As the sun set on the Satilla Shores neighborhood Tuesday, hundreds of people gathered to complete the run that Ahmaud Arbery did not finish a year ago.
On the anniversary of the shooting death of Arbery, a candlelight vigil honored his memory and reemphasized the call for justice that has echoed through Glynn County and around the nation the past year.
On Feb. 23, 2020, Arbery was jogging through the quiet neighborhood on a Sunday afternoon when he was noticed by Greg McMichael and his adult son Travis. The two men, thinking Arbery might be involved in criminal activity, got into their pickup truck, guns in hand, and pursued Arbery, who was on foot.
At the corner of Satilla Drive and Holmes Road, the chase ended when Travis McMichael exited the truck, confronted Arbery and shot him three times at close range with a 12-gauge shotgun. Arbery died on the scene.
Months later, video of the deadly confrontation sparked international anger and calls for justice.
Arbery, a Black man, was 25 years old when he died. Greg and Travis McMichael, both White, were later arrested along with William “Roddie” Bryan, who participated in the chase and recorded on his cell phone a video of the encounter.
During the vigil, walkers paused at the same intersection and lifted their electric candles.
“We want to let the Arbery family know that we are here for them,” said Jason Vaughn, Arbery’s football coach in high school. “Everybody hold those candles up … We are going to be a light to this community. Maud can no longer give us that smile. He can no longer give us that laughter. So we are going to carry the light for Maud. We are going to finish the run.”
Vaughn co-founded the 2.23 Foundation, which organized the vigil. The group continues to seek justice for Arbery and to educate a new generation on how to effectively seek social justice.
Feb. 23 is a date that will be forever infamous in the minds of Glynn County residents, said Samantha Gilder, executive assistant for the foundation.
“This day means so much to this community,” she said. “Feb. 23 will mean something to everyone in this community. In one way or another, everyone has been affected by this.”
The walk began at the neighborhood’s entrance, where participants met in a grassy area just off U.S. 17. With Arbery’s family members leading the way, the crowd walked down moss-draped streets as the sun sank and bathed Satilla Shores in gold.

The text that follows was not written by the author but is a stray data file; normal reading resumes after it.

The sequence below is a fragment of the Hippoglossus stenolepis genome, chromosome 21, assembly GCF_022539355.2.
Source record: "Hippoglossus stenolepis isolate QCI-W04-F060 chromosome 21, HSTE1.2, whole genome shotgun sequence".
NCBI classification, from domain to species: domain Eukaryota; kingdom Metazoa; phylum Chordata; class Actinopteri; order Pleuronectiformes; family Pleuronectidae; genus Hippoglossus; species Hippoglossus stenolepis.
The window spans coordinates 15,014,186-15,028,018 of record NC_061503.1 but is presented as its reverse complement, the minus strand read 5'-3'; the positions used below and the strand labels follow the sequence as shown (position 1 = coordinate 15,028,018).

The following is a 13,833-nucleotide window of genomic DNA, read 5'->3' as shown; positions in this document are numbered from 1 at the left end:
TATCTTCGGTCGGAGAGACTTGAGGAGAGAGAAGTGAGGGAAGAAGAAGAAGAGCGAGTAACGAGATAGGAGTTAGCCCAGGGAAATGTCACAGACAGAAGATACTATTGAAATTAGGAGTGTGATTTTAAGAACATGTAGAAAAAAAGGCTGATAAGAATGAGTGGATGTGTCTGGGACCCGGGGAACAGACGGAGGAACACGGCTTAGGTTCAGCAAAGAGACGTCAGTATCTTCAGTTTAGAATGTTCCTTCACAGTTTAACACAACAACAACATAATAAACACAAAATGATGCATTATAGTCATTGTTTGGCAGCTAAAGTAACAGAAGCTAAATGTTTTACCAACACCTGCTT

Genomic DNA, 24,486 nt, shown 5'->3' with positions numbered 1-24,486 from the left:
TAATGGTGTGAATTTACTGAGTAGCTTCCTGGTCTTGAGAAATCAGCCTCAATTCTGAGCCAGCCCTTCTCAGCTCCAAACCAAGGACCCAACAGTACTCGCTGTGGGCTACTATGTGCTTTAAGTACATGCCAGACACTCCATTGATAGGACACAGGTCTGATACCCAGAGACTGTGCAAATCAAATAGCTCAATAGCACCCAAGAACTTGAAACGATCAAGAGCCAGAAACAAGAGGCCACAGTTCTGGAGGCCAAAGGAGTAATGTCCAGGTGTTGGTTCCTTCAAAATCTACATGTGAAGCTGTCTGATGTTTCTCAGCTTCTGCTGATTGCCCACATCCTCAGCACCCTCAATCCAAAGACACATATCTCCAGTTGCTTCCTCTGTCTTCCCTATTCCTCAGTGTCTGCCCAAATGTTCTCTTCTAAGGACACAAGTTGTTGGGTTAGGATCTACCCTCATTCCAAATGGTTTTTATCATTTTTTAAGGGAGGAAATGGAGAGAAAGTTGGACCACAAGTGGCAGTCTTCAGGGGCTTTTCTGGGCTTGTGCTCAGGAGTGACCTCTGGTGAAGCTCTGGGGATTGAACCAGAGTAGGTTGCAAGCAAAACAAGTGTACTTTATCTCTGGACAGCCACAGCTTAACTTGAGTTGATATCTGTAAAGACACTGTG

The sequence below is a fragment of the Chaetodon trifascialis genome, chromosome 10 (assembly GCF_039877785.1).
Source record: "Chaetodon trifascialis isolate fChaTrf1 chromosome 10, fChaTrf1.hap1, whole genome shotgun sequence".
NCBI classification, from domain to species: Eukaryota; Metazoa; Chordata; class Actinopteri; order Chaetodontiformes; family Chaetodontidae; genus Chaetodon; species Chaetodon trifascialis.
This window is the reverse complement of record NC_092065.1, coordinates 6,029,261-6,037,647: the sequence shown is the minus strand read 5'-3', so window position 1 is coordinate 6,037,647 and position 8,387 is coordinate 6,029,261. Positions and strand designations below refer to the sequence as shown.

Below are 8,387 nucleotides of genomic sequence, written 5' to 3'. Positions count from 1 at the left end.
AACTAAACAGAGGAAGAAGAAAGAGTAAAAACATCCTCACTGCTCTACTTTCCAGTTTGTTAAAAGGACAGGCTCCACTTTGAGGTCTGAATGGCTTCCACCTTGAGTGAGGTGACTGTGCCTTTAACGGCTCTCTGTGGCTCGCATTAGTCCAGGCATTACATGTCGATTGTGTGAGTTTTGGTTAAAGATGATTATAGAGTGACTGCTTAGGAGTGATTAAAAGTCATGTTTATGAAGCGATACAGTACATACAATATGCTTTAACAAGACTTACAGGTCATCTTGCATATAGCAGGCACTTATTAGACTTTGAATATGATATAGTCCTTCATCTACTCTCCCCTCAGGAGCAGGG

The group paused at the site where Arbery was shot. Standing over the spot, Arbery’s father, aunts and other relatives shared memories of his kind nature and big smile. They also thanked those who attended the vigil and who have been a part of the fight for justice.
That fight is the reason Ke’Ana Dixon, a Brunswick resident, attended the walk. She said she wanted to support Arbery’s family.
“Justice still hasn’t been served,” Dixon said. “We’re showing our support in being here and we’re hoping it makes a difference.”
Many brought their children to the vigil. Kaitlin Carpenter, who grew up in Glynn County, wanted her three young children to learn the importance of compassion over hate.
“We just wanted to come out and bring the kids and let them see what justice looks like in action,” Carpenter said.
As the crowd held their candles up high, Vaughn encouraged Arbery’s family to take note of how many continue to support them.
“I want you to look around at all these candles and all these people supporting your family,” he said. “We are a community of love, and hate does not belong in Brunswick, Glynn County, Georgia, the United States of America or this world.”
Gilder could think of no place more fitting to mark the day Arbery was killed.
“We knew we had to come to this neighborhood,” she said. “We knew we had to, especially with our goal for today being to finish the run that Ahmaud set out to take on Feb. 23, 2020. We had to come back to this place to finish the run.”